Tuko for sale!
We buy geckos for millions of pesos!
You’ve probably seen such lines in classified ads websites, watched the reports on TV about the supposed “tuko trading,” or heard the rumor from a neighbor or friend, but is it really true?
Can tokay geckos or tuko — supposedly with their medicinal properties that can cure AIDS or HIV — really be sold for hundreds of thousands or even millions of pesos?
PinoyMoneyTalk did a bit of online research and it seems to us that the current frenzy over the sale and trade of tuko in the Philippines stemmed from a news report published more than a year ago in an Indonesian newspaper claiming that a 64-kg gecko was sold for $20 million.
According to a report by Indonesia’s Tribun Kaltim newspaper in May 2010:
A giant gecko weighing 64 kilograms, found in Nunukan-Malaysia border in Kalakbakan, was eventually sold for RM 64 million ($20 million).
Accompanying the news report is a picture supposedly of the giant gecko (shown above).
Surprisingly, The Jakarta Post — the largest English language newspaper in Indonesia — picked up the story without providing additional details or verifying if the astonishing story is indeed true:
A giant gecko, weighing 64 kilograms, was recently found in Kalakbakan, Malaysia – an area that shares a border with Indonesia – and was sold for RM64 million (US$19.5 million), Tribun Kaltim newspaper reported Friday.
“The gecko has been sold for RM1 million per kilogram,” said Arbin, who took a picture of the animal. “The buyer was an Indonesian who later took it overseas, maybe to China.”
Tribun reported that despite the gecko having been sold, its editorial office and journalists received calls all Friday from “businesspeople” who wanted to bid higher prices.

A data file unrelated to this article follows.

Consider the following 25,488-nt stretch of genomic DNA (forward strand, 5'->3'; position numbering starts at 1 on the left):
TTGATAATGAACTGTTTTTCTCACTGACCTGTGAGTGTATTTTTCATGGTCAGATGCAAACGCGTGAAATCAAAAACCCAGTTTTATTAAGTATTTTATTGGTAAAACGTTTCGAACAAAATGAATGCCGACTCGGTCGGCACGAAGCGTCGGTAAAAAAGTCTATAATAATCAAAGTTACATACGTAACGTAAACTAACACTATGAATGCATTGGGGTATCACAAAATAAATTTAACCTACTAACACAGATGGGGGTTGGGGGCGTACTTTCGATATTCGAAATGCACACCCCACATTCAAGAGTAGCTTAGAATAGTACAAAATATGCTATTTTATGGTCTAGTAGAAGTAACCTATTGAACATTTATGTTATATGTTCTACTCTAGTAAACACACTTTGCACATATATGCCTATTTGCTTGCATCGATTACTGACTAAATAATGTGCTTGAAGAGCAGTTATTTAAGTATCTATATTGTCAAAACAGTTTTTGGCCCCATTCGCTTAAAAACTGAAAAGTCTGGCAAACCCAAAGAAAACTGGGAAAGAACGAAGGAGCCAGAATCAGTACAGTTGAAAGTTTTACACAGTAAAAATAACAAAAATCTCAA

Arbin said the gecko was found by a local teenager in a forest in Kalakbakan.
Fact or fiction? Real image or photoshopped?
We don’t know. But the cynic in us has these questions:
- If the 64-kg gecko in the picture is indeed true, why is it not caged or tied? Shouldn’t a giant creature like that be tied so as not to attack people (or that diminutive cat beside it)?
- The story was reported in May 2010, more than a year ago. Why are there no other pictures or videos of the creature? At 64 kilograms, this would have already earned the title of Guinness World Record for largest gecko!
- If it was indeed brought to China, why did the Indonesian immigration allowed its export? A giant animal such as that would have been a national treasure and should be protected because it is rare.
The news report may be a hoax but nevertheless it provided us with an interesting discovery: regardless of the country, the animal’s name is derived from the sound it is producing. Filipinos call the gecko tuko, the Americans call it tokay, the Indonesians call it tokek, while the Vietnamese call it tac ke.
That trivia may not be worth $20 million but it’s still one priceless piece of interesting information.